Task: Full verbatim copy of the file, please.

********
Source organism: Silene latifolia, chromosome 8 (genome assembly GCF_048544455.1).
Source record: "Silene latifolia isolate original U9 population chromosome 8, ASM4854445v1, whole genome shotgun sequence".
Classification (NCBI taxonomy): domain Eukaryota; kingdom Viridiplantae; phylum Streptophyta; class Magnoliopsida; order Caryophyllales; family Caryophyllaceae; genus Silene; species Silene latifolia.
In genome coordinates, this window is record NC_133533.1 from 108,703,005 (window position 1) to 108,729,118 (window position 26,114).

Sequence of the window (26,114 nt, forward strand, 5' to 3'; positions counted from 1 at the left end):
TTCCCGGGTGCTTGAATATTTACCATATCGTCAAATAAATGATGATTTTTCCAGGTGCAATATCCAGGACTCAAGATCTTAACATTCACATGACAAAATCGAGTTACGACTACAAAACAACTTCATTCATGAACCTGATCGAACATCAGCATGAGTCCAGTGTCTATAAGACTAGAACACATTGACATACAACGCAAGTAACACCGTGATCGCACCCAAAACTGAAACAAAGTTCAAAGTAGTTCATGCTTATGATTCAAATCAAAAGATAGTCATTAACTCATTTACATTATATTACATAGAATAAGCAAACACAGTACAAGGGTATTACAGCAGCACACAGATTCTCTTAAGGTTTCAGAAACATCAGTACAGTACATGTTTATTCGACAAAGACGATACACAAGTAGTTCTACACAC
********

Source organism: Silene latifolia, chromosome 8 (genome assembly GCF_048544455.1).
Source record: "Silene latifolia isolate original U9 population chromosome 8, ASM4854445v1, whole genome shotgun sequence".
Classification (NCBI taxonomy): domain Eukaryota; kingdom Viridiplantae; phylum Streptophyta; class Magnoliopsida; order Caryophyllales; family Caryophyllaceae; genus Silene; species Silene latifolia.
In genome coordinates, this window is record NC_133533.1 from 108,703,005 (window position 1) to 108,729,118 (window position 26,114).

Sequence of the window (26,114 nt, forward strand, 5' to 3'; positions counted from 1 at the left end):
TTCCCGGGTGCTTGAATATTTACCATATCGTCAAATAAATGATGATTTTTCCAGGTGCAATATCCAGGACTCAAGATCTTAACATTCACATGACAAAATCGAGTTACGACTACAAAACAACTTCATTCATGAACCTGATCGAACATCAGCATGAGTCCAGTGTCTATAAGACTAGAACACATTGACATACAACGCAAGTAACACCGTGATCGCACCCAAAACTGAAACAAAGTTCAAAGTAGTTCATGCTTATGATTCAAATCAAAAGATAGTCATTAACTCATTTACATTATATTACATAGAATAAGCAAACACAGTACAAGGGTATTACAGCAGCACACAGATTCTCTTAAGGTTTCAGAAACATCAGTACAGTACATGTTTATTCGACAAAGACGATACACAAGTAGTTCTACACAC